Transparadigmatic Output-Output Correspondence: A Case Study from Ese Ejja

Nicholas Revett Rolle


One prominent theory capturing unexpected phonological similarity across morphologically-related forms is Output-Output Correspondence (OO-Corr – Benua 1997; Burzio 1998; a.o.). Classic OO-Corr involves correspondence between an output [x-y] and a subconstituent base [x], e.g. a derived stem with a bare root [√-deriv]x↔ [√]x (párent-hood ↔ párent). Further, Paradigmatic OO-Corr (Pa-OO-C) involves correspondence between an output [x-a] and a base [x-b], where the affixes [a] and [b] share a morphosyntactic feature [+f] which places them together in a morphological paradigm (McCarthy 2005, Hall & Scott 2007), e.g. [√-infl[1sg past]]x↔ [√-infl[1sg pres]]x. In contrast, this paper proposes a novel type of OO-Corr termed Transparadigmatic Output-Output Correspondence (Tr-OO-C), involving correspondence between an output [x-y-z] and a base [x-z]. Under Tr-OO-C, morphologically-related forms share the same root as well as share the same outer morphology, but differ in terms of an inner morphology, e.g. [√-deriv-infl]x↔ [√-infl]x. I argue that Ese Ejja (Takanan: Bolivia) is an example of Tr-OO-C, wherein there is unexpected stress uniformity between inflectional and derivational verbal forms. I argue that derivational forms are in correspondence with an inflectional base enforced by highly ranked constraints Id-BO(stress), Corr-BO(root), and Corr-BO(infl), modeled after Agreement-By-Correspondence (Rose & Walker 2004). In total, Ese Ejja prosody is a crucial case study for OO-C and adds to the body of evidence showing how the phonology of words can be shaped by morphologically-related forms.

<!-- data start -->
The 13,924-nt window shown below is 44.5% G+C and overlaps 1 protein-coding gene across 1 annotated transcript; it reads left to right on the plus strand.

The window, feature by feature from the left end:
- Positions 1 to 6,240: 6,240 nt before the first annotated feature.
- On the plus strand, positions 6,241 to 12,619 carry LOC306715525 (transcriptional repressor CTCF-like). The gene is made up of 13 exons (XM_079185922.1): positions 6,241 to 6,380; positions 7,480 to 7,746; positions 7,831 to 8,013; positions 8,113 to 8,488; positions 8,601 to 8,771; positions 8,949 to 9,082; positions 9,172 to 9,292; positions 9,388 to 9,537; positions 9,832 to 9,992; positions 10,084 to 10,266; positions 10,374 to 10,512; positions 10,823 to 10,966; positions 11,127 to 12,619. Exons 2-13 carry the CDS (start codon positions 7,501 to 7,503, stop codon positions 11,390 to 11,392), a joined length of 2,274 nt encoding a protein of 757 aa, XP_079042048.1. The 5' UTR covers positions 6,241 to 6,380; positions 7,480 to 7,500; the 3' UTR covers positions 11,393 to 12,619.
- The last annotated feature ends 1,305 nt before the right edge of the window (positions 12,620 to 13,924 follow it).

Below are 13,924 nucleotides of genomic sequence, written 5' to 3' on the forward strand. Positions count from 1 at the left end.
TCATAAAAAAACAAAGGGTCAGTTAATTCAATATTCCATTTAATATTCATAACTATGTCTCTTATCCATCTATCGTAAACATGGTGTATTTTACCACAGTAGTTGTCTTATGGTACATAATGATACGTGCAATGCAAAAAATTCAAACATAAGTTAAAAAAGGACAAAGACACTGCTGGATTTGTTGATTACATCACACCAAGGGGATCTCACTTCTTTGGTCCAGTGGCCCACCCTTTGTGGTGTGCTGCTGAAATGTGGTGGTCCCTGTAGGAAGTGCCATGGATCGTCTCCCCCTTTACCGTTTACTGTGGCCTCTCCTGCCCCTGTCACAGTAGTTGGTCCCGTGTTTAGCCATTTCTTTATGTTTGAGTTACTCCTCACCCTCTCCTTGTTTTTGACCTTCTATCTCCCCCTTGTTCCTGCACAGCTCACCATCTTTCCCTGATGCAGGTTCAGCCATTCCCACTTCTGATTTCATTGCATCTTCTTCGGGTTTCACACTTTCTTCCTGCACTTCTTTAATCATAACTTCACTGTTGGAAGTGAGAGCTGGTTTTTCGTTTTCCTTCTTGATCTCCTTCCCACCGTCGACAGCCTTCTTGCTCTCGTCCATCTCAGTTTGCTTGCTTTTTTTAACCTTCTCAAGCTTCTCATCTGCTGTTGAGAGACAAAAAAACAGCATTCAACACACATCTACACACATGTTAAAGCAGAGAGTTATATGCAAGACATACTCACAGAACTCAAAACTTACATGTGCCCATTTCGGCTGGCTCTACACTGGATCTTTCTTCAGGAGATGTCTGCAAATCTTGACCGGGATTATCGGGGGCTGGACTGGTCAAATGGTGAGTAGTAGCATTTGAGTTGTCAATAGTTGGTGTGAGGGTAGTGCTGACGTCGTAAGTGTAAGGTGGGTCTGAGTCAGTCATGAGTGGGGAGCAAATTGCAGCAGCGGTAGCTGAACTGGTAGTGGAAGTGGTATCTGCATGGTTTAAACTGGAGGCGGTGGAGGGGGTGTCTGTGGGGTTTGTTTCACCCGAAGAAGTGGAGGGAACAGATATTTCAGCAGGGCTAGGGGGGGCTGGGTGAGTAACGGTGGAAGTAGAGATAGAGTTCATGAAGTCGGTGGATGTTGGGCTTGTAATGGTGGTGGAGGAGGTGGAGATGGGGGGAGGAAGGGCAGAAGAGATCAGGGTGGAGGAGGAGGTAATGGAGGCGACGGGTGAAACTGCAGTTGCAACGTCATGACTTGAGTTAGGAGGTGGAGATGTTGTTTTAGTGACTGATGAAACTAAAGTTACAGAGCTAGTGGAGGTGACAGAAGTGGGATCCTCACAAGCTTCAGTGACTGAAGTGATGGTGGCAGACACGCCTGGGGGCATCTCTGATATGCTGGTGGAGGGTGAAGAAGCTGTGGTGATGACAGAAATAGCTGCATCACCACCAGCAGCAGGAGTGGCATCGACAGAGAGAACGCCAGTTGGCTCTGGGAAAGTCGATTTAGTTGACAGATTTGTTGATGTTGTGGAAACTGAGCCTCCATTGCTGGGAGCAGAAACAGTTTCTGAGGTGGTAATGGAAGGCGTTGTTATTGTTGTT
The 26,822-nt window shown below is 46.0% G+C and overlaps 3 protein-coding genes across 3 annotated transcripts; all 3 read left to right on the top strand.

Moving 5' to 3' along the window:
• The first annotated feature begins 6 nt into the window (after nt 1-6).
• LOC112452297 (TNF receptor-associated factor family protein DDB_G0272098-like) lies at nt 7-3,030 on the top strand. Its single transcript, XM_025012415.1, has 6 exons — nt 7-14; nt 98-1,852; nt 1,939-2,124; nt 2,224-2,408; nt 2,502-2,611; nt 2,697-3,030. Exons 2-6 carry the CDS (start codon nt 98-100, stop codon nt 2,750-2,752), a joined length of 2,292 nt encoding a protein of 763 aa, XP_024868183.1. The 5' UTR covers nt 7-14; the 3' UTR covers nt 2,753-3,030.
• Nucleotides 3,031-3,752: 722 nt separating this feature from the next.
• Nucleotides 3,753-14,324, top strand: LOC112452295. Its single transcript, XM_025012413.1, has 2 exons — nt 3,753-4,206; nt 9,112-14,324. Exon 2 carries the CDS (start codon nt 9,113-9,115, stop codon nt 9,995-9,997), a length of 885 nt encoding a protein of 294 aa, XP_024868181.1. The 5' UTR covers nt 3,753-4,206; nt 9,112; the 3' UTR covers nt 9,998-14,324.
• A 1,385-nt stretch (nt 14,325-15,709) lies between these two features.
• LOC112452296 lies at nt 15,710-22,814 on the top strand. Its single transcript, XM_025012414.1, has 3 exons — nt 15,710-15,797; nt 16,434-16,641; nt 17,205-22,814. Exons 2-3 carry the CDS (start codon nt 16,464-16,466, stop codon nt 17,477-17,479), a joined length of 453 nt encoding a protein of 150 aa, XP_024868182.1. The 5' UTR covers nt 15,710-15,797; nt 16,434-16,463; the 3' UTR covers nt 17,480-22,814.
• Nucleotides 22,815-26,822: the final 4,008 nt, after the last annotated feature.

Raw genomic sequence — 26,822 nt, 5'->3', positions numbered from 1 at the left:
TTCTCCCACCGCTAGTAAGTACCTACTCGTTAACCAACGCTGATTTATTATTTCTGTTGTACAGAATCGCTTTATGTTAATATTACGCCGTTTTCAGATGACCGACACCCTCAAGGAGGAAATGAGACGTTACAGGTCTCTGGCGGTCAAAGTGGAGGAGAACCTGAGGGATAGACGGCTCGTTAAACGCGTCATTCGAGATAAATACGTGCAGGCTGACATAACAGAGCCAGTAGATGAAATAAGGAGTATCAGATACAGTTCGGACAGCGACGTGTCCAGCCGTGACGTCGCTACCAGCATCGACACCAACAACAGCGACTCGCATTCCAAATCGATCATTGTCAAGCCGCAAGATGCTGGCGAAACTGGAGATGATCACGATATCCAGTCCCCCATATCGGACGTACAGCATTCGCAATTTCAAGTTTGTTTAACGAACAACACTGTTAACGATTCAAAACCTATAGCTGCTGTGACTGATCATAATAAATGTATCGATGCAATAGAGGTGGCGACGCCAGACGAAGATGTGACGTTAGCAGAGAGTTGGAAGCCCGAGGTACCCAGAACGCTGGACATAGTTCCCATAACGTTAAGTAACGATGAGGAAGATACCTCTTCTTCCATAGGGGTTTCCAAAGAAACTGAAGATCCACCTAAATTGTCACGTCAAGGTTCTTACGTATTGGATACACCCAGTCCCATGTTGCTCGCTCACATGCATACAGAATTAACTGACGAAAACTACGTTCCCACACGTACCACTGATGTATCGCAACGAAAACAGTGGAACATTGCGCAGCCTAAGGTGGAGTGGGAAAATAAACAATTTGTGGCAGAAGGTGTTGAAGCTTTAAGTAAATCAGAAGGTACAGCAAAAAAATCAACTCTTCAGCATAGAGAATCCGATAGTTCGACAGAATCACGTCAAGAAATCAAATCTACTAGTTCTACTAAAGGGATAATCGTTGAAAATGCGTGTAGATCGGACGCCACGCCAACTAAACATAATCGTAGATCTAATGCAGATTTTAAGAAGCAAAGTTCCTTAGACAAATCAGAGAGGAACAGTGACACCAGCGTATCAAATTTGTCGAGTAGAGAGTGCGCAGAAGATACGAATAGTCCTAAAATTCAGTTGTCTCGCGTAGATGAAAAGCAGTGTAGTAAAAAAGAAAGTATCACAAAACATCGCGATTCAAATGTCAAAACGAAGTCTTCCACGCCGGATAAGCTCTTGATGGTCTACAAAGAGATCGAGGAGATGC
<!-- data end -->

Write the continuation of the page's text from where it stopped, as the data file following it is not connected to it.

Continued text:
Output-Output Correspondence, Optimality Theory, Paradigmatic relations, Stress, Accent, Prosody

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